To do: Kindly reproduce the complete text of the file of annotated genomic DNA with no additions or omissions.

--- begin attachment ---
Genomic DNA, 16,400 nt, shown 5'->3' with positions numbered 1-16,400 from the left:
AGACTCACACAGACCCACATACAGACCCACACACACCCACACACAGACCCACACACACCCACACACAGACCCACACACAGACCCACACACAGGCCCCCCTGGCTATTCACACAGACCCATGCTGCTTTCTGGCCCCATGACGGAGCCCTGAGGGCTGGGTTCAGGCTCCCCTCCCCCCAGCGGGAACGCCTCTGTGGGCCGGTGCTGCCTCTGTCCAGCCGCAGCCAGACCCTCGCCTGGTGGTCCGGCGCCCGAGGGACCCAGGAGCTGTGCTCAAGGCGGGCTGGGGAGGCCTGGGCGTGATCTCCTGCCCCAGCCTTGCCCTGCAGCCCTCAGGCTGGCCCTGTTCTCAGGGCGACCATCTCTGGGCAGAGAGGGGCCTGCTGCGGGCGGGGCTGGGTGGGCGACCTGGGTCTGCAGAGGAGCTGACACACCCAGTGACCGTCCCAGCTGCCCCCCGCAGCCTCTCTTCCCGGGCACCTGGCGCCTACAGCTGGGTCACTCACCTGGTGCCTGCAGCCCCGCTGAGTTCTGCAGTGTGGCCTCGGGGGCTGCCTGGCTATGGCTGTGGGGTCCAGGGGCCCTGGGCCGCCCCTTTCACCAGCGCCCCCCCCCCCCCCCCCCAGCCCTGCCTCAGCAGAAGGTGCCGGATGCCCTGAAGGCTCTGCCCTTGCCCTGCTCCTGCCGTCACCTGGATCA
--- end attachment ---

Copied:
Genomic DNA, 16,400 nt, shown 5'->3' with positions numbered 1-16,400 from the left:
AGACTCACACAGACCCACATACAGACCCACACACACCCACACACAGACCCACACACACCCACACACAGACCCACACACAGACCCACACACAGGCCCCCCTGGCTATTCACACAGACCCATGCTGCTTTCTGGCCCCATGACGGAGCCCTGAGGGCTGGGTTCAGGCTCCCCTCCCCCCAGCGGGAACGCCTCTGTGGGCCGGTGCTGCCTCTGTCCAGCCGCAGCCAGACCCTCGCCTGGTGGTCCGGCGCCCGAGGGACCCAGGAGCTGTGCTCAAGGCGGGCTGGGGAGGCCTGGGCGTGATCTCCTGCCCCAGCCTTGCCCTGCAGCCCTCAGGCTGGCCCTGTTCTCAGGGCGACCATCTCTGGGCAGAGAGGGGCCTGCTGCGGGCGGGGCTGGGTGGGCGACCTGGGTCTGCAGAGGAGCTGACACACCCAGTGACCGTCCCAGCTGCCCCCCGCAGCCTCTCTTCCCGGGCACCTGGCGCCTACAGCTGGGTCACTCACCTGGTGCCTGCAGCCCCGCTGAGTTCTGCAGTGTGGCCTCGGGGGCTGCCTGGCTATGGCTGTGGGGTCCAGGGGCCCTGGGCCGCCCCTTTCACCAGCGCCCCCCCCCCCCCCCCCCAGCCCTGCCTCAGCAGAAGGTGCCGGATGCCCTGAAGGCTCTGCCCTTGCCCTGCTCCTGCCGTCACCTGGATCA